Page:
If you break it, you buy it.
The Pottery Barn rule applies to more than earthenware. It should also apply to something broken by the U.S. government.
The city of Las Vegas could face serious water problems for a decade resulting from the disastrous decisions of federal officials earlier this year.
Two separate U.S. Forest Service burns ignited the southern Sangre de Cristo Mountains in April. The conflagration that became known as the Calf Canyon/Hermits Peak Fire burned an area in Mora, San Miguel and Taos counties stretching 45 miles north to south and about 20 miles west to east.
The wildfire — fueled by heavy mixed conifer, ponderosa pine, brush and grass — destroyed and damaged hundreds of homes and structures, becoming the largest and most destructive wildfire in recorded state history.
It also burned thousands of acres in the essential 98-square-mile Gallinas River watershed, from which the city of Las Vegas gets almost all of its water. The diverse watershed that’s one of the most important tributaries of the Pecos River also contributes 90% of the water to Storrie Lake State Park, where Las Vegas owns some water storage space.
So, the wildfire was a double water whammy for the city of about 13,000 people, which had to declare a water emergency in July and implement water use restrictions. Many restaurants have switched to using paper plates, disposable utensils and bottled water; car washes and swimming pools are shut down; outdoor watering is banned; decorative fountains must use recycled water; utility employees are notifying businesses and residents if their water use is above average; and the city is working with big water users such as Highlands University and the New Mexico Behavioral Health Institute to conserve water.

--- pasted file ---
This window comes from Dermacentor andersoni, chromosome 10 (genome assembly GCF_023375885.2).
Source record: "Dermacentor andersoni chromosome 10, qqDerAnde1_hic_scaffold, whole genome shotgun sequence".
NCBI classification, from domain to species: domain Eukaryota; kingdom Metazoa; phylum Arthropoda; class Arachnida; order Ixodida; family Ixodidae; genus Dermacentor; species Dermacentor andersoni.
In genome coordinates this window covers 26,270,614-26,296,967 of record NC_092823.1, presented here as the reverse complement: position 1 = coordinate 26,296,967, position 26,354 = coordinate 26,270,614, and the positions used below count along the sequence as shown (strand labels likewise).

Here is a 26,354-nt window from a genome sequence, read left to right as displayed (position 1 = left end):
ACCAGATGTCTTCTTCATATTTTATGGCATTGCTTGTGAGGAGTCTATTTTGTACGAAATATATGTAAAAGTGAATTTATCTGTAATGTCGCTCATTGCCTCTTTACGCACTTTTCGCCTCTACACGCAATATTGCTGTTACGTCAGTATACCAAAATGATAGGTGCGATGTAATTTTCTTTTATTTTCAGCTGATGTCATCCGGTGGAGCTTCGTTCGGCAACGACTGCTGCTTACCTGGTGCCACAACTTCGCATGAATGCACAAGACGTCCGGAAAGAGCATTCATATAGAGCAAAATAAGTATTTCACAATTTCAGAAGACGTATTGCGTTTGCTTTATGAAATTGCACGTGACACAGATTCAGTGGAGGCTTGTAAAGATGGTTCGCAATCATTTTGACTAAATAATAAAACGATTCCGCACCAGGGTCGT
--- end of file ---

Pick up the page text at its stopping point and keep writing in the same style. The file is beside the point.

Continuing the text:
Ash in the Gallinas River watershed has forced the city to rely on short-term reservoir storage because the city’s municipal infrastructure can’t treat the turbid, ash-laden water from the mammoth burn scar. Las Vegas has only 63 million gallons of treatable water stored in Bradner Reservoir, amounting to about a 40-day supply.
Gov. Michelle Lujan Grisham in late July authorized a total of $2.25 million in emergency money for Las Vegas to buy a new pre-treatment water filtration system. And earlier this summer, the U.S. Army Corps of Engineers funded a $7 million project to keep logs and boulders in the fire and flood zone from damaging city water infrastructure west of town. Flood control structures are catching sediment and debris from the Gallinas River, but cleaning the structures is proving to be labor-intensive and will require more federal funding.
Farmers and ranchers in the area are also suffering. State Engineer Mike Hamman issued an order in May restricting irrigation water diversions out of Storrie Lake to preserve the water supply for Las Vegas.
Local water users have agreed to the water restrictions.
State water and agriculture agencies are discussing plans to compensate farmers and ranchers for crop losses because of the lack of irrigation water. Those plans need to be translated promptly into checks. Farmers and ranchers didn’t start either the Calf Canyon or Hermits Peak fire.
The Governor’s Office says the state will seek reimbursements from the federal government for post-fire costs. And it should pursue them aggressively. The water filtration system and flood barriers are just temporary fixes. The main Las Vegas water system is likely going to require long-term, expensive upgrades.
After flying over the perimeter of the Calf Canyon/Hermits Peak Fire in June, President Joe Biden promised: “We’ll do whatever it takes, as long as it takes.” Biden suggested the federal government has a moral obligation to help the people of northern New Mexico recover.
He’s darn right it does. Our governor should remind the president of that moral obligation often.
In other words, if you break it, you pay for it.
This editorial first appeared in the Albuquerque Journal. It was written by members of the editorial board and is unsigned as it represents the opinion of the newspaper rather than the writers.